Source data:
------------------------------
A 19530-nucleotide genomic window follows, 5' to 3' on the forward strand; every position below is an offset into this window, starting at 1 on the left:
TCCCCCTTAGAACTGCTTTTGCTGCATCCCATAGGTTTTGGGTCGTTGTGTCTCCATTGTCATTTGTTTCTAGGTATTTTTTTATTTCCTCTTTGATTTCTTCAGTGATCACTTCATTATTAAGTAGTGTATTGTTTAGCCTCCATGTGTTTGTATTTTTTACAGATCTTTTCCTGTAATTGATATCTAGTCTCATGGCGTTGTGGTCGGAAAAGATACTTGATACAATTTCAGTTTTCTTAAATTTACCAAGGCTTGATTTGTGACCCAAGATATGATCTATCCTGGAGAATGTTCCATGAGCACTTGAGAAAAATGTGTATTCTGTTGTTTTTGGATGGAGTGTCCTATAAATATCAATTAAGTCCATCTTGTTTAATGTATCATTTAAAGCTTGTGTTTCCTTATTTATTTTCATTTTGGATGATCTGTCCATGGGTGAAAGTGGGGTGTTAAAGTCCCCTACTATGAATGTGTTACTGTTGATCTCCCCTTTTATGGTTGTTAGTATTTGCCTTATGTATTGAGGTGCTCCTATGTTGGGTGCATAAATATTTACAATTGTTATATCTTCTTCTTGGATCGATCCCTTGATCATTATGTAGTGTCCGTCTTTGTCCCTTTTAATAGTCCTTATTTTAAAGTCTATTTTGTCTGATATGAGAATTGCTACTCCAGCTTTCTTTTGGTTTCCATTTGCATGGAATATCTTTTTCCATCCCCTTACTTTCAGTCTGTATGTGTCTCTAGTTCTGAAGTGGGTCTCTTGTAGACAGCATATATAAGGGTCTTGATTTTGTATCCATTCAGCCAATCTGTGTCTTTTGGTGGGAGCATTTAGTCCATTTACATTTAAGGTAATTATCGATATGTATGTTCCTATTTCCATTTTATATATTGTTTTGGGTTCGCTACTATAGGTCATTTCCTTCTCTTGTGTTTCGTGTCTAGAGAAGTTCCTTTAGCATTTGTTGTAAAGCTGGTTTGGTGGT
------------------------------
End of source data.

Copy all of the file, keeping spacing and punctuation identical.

A 19530-nucleotide genomic window follows, 5' to 3' on the forward strand; every position below is an offset into this window, starting at 1 on the left:
TCCCCCTTAGAACTGCTTTTGCTGCATCCCATAGGTTTTGGGTCGTTGTGTCTCCATTGTCATTTGTTTCTAGGTATTTTTTTATTTCCTCTTTGATTTCTTCAGTGATCACTTCATTATTAAGTAGTGTATTGTTTAGCCTCCATGTGTTTGTATTTTTTACAGATCTTTTCCTGTAATTGATATCTAGTCTCATGGCGTTGTGGTCGGAAAAGATACTTGATACAATTTCAGTTTTCTTAAATTTACCAAGGCTTGATTTGTGACCCAAGATATGATCTATCCTGGAGAATGTTCCATGAGCACTTGAGAAAAATGTGTATTCTGTTGTTTTTGGATGGAGTGTCCTATAAATATCAATTAAGTCCATCTTGTTTAATGTATCATTTAAAGCTTGTGTTTCCTTATTTATTTTCATTTTGGATGATCTGTCCATGGGTGAAAGTGGGGTGTTAAAGTCCCCTACTATGAATGTGTTACTGTTGATCTCCCCTTTTATGGTTGTTAGTATTTGCCTTATGTATTGAGGTGCTCCTATGTTGGGTGCATAAATATTTACAATTGTTATATCTTCTTCTTGGATCGATCCCTTGATCATTATGTAGTGTCCGTCTTTGTCCCTTTTAATAGTCCTTATTTTAAAGTCTATTTTGTCTGATATGAGAATTGCTACTCCAGCTTTCTTTTGGTTTCCATTTGCATGGAATATCTTTTTCCATCCCCTTACTTTCAGTCTGTATGTGTCTCTAGTTCTGAAGTGGGTCTCTTGTAGACAGCATATATAAGGGTCTTGATTTTGTATCCATTCAGCCAATCTGTGTCTTTTGGTGGGAGCATTTAGTCCATTTACATTTAAGGTAATTATCGATATGTATGTTCCTATTTCCATTTTATATATTGTTTTGGGTTCGCTACTATAGGTCATTTCCTTCTCTTGTGTTTCGTGTCTAGAGAAGTTCCTTTAGCATTTGTTGTAAAGCTGGTTTGGTGGT